• Walls
  • Buildings
  • Trees
  • Pedestrians
  • Vehicles, and more.

The system makes the robot stop in case there’s any danger of collision: when there’s an obstacle in front of the robot, the robot stops and waits for the obstacle to move, or for the safety driver to take over. We’re also currently working on an obstacle avoidance system.

LMAD's robot on site, moving in a street

LMAD’s robot at the Nokia Paris-Saclay Campus

Roundabouts

Roundabouts are another obstacle that the robot needs to overcome, and these tend to be quite challenging for robots in general. At the moment, we’re doing trajectory Teach-and-Repeat, i.e. we’re teaching the robot trajectories and then repeating them. If the trajectory goes through a roundabout, the robot can repeat it in the same way and at the same speed, and just stop if there’s a car coming. This is the way most autonomous shuttles and fixed-route autonomous services work at present.

Routes and trajectories

We have recorded in advance all routes between buildings, but we’re not recording every possible trajectory: as there are approximately 15 pickup locations, there’s a lot of possible variations. We optimize routes, though, with our route optimizer, which is an algorithm that decides how the robot should move between different locations. The algorithm will always choose the most direct route between locations.

The robot is exclusively driving on the streets and not on sidewalks.

 

The delivery process

The delivery process will be, as follows:

  1. Data input: Every time a small parcel is received, Sodexo’s staff inputs parcel data into LMAD’s web interface.
  2. Data processing & communication with the user: The parcel data is processed by our platform, which sends an email to the recipient to negotiate a time slot and a pickup location. For this, the recipient gets access to a web page, where they can select one of the proposed time slots in the upcoming days.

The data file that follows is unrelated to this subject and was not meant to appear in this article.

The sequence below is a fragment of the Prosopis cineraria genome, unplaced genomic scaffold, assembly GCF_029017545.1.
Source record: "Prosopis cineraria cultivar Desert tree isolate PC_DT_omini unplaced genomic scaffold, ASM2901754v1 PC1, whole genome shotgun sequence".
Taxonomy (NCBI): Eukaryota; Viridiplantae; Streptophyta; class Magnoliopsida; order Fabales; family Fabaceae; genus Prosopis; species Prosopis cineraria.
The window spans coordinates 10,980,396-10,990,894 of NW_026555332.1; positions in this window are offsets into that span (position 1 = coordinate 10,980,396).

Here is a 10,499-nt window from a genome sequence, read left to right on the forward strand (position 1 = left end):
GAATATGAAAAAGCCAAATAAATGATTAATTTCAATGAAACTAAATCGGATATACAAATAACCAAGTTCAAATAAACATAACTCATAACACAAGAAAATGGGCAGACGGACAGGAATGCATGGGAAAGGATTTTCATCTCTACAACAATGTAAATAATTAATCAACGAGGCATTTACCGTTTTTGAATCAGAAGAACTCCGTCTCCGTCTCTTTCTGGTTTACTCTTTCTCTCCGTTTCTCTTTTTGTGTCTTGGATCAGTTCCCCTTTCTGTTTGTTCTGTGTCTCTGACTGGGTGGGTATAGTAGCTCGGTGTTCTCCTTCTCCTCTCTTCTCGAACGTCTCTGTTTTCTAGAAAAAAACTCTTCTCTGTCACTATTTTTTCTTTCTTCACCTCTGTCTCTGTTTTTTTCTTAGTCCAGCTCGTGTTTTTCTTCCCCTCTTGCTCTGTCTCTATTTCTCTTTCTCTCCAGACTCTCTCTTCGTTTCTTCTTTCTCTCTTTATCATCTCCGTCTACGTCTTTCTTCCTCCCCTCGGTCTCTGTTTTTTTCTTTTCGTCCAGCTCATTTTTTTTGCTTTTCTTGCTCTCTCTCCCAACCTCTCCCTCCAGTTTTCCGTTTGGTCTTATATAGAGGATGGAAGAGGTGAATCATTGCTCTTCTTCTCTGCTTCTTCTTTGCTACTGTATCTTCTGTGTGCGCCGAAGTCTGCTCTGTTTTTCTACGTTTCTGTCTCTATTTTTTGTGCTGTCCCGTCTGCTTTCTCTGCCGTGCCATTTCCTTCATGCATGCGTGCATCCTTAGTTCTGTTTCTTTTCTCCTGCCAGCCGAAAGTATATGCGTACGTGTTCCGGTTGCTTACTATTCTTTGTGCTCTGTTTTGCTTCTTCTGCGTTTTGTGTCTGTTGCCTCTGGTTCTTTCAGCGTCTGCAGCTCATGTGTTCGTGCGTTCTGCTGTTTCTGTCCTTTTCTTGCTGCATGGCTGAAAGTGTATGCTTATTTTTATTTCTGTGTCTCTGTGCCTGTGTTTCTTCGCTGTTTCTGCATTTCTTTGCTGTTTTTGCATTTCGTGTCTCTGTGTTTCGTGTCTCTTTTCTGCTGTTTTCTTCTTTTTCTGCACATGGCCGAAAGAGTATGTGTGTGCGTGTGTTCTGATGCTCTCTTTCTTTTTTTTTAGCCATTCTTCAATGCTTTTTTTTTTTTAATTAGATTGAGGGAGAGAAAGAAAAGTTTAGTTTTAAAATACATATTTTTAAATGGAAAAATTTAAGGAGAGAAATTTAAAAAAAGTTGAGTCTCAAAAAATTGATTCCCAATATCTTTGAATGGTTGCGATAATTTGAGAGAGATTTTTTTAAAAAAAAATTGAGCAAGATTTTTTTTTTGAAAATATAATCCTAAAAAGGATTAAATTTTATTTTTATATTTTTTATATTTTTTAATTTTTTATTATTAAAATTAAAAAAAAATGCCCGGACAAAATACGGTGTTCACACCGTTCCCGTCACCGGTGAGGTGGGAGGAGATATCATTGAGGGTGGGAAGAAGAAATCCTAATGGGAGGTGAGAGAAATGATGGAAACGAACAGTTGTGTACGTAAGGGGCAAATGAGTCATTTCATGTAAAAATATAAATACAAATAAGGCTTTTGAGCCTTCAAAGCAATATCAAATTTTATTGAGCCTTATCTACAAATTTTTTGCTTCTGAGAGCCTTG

3. Synchronization: Whenever they select a slot, the logistics provider (Sodexo) receives information about it in their application.
  4. Loading: Before the beginning of each round, the logistics provider needs to load the parcels into the robot, according to the information provided by the app on which parcels to load.
  5. En route: When the robot is fully loaded, it’ll leave at the exact time when the round is supposed to start.
  6. PIN code & delivery: Whenever the robot leaves, all recipients will receive PIN codes via text message, as well as an estimation of when the robot will arrive (ETA).
  7. Reception: Once the robot arrives, the recipient will be able to open their locker with the PIN code.
  8. Confirmation & proof of delivery: Both the end user and the logistics provider receive a message confirming the successful delivery of the parcel.

If the recipient is not able to meet the robot to collect their parcel (f.e. if they’re in a meeting), the robot will wait for a while, and then the recipient will receive a notification, asking them to choose another time slot.

 

The platform’s features

The platform has a number of features that support the use case of on-site autonomous delivery for industrial campuses:

  • Seamless communication: It handles the communication with recipients via email to negotiate pickup times, as this is the least disruptive channel of communication for corporate users. If they don’t see the email (f.e. if it ends up in spam), then they’ll receive a text message.
  • Flexibility: Pickup times and locations are flexible and can be readjusted. We’ll send a map to users, where they can see where the different pickup spots are located, and choose the most convenient one for them.
  • Accuracy: We provide recipients with an accurate ETA and inform them that f.e. in 7 minutes they have to meet the robot to pick up their parcel.
  • Synchronization & optimization: It synchronizes and groups deliveries, in order to deliver all parcels to a single location in one go.
  • Fleet orchestration and mission management: We had a partner who had developed a fleet orchestration and mission management system, which optimized the route of the autonomous vehicle, dispatched it at the right time and to the right location. As we’re no longer working with them, we had to build our own solution for this, which is already proving to work well.
  • Locker management: On the robot, there’s a tablet with a user interface, which is used to communicate with the recipient. With it, they can indicate that they want to pick up a parcel, type the PIN code and open the right locker.

 

Conclusion

This experiment is similar to the experiment we’re working on with EDF: in both, we are testing autonomous on-site delivery for industrial campuses, in order to facilitate deliveries to end users, and build and deploy a solution that is both cost-efficient and convenient. Due to legislative constraints regarding testing and deployment in public areas, private campuses are an ideal deployment ground for last-mile autonomous delivery solutions.